Long-time Smokers

I've been smoking for so long. I'm not sure I can quit even if I wanted to.

Even if you have been smoking for most of your life, you can still quit. Many lifelong smokers have quit successfully. But most of them had to try quitting more than once. If you're in the "tried that, no thanks" camp, just remember that every time you try to quit, you learn more about what works and what doesn't work for you. Your lung cancer scan is a perfect opportunity to put what you have learned to work. Even if you've tried quitting before and it hasn't "stuck," that doesn't mean you won't succeed when you try again.

I just don't have the willpower. I might not even want to quit.

It's ok and normal to be uncertain about quitting.

Here's a secret: Quitting is not just a matter of willpower or wanting to quit.

Here's why: Smoking actually changes your brain.

When you smoke, nicotine receptors in your brain are activated, or "turned on." The more and longer you smoke, the more those receptors grow and multiply. It's like feeding little monsters in your brain. After a while, they get used to getting their regular dose of nicotine. When you don't smoke, they get very angry and make you feel anxious, grumpy, or frustrated. That's withdrawal. In other words, your own brain is working against your efforts to quit. See why it is so hard?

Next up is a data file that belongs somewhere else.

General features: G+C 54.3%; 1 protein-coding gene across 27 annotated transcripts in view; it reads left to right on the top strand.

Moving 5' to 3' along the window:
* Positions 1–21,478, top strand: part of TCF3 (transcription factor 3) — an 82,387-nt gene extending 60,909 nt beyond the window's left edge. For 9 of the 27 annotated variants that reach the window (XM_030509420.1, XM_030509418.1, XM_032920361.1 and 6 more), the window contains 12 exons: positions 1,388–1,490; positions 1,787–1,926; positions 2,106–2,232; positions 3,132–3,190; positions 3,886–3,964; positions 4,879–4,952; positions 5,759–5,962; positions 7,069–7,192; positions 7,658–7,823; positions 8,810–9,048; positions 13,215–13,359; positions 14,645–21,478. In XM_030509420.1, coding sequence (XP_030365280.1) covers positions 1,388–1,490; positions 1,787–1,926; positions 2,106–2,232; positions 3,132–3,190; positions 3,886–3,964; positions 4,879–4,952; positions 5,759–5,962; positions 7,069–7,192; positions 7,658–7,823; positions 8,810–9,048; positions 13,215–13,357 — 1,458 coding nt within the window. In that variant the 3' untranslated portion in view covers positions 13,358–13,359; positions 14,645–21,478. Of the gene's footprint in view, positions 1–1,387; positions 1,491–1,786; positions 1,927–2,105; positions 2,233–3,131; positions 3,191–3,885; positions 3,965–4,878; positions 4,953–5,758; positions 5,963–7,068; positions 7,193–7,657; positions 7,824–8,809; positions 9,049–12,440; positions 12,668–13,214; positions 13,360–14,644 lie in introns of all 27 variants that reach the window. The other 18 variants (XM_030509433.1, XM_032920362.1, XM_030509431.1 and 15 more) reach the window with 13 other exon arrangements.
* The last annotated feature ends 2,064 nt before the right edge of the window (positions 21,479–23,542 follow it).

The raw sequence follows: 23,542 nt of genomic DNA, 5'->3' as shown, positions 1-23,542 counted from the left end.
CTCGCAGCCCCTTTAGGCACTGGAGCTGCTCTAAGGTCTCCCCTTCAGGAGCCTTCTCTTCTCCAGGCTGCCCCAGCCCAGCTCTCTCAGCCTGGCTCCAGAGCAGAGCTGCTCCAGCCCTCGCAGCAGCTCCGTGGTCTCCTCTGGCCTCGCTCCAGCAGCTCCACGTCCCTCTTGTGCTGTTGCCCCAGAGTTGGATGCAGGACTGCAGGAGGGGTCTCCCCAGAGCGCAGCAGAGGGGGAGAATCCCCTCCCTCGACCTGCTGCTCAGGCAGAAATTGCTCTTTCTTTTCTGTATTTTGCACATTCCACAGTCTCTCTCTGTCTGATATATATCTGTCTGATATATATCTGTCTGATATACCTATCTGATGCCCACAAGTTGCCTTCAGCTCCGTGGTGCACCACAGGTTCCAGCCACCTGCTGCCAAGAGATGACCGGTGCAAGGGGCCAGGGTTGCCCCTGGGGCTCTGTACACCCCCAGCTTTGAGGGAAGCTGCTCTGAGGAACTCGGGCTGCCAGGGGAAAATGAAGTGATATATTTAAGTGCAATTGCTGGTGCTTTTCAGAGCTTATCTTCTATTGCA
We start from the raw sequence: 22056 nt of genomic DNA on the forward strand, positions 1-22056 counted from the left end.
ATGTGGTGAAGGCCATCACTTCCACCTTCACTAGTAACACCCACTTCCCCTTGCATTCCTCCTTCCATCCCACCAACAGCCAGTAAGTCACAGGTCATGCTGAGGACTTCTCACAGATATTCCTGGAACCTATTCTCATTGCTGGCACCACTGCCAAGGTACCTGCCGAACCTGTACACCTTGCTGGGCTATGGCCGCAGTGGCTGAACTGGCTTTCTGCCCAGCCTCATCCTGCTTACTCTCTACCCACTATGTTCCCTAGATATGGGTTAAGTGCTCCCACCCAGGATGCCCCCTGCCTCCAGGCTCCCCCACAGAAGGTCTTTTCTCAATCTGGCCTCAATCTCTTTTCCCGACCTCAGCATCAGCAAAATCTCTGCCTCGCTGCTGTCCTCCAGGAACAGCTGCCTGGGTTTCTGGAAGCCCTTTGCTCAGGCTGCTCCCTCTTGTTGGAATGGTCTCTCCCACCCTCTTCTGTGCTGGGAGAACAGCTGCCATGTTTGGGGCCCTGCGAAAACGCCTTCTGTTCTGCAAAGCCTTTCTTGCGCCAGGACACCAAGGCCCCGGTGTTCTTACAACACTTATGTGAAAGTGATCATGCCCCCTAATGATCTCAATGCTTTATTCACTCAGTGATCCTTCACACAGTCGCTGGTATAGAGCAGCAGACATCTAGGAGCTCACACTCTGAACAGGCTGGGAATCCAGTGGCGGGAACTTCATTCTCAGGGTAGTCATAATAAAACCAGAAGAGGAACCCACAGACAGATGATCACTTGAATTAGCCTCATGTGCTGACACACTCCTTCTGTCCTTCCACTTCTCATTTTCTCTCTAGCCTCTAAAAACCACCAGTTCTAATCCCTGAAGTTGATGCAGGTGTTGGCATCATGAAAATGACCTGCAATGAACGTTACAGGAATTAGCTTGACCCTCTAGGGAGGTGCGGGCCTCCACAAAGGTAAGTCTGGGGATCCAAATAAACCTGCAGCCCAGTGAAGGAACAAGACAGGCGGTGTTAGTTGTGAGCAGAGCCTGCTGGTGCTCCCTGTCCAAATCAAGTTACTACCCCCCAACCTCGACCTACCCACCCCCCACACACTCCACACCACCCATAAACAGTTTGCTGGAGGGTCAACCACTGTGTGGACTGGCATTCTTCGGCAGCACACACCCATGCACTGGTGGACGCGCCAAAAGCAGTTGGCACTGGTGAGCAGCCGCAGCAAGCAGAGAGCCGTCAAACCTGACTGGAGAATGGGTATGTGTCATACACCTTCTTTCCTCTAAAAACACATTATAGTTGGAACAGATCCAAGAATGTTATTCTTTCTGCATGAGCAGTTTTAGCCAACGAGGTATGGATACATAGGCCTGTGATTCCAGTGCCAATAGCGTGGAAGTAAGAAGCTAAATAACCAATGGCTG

Luckily, we have tools that that can tip the odds in your favor.

Whether your scan results are positive or negative, just having the scan can be the motivation you need to decide to quit. Deciding to quit is an important step, but it isn’t the only step. It takes time for your brain to re-adjust to your new ex-smoker status. And it takes time for those nicotine receptor monsters to calm down. Medication, advice and support from other ex-smokers, and a personal plan can make it much easier to make this quit the one that will stick.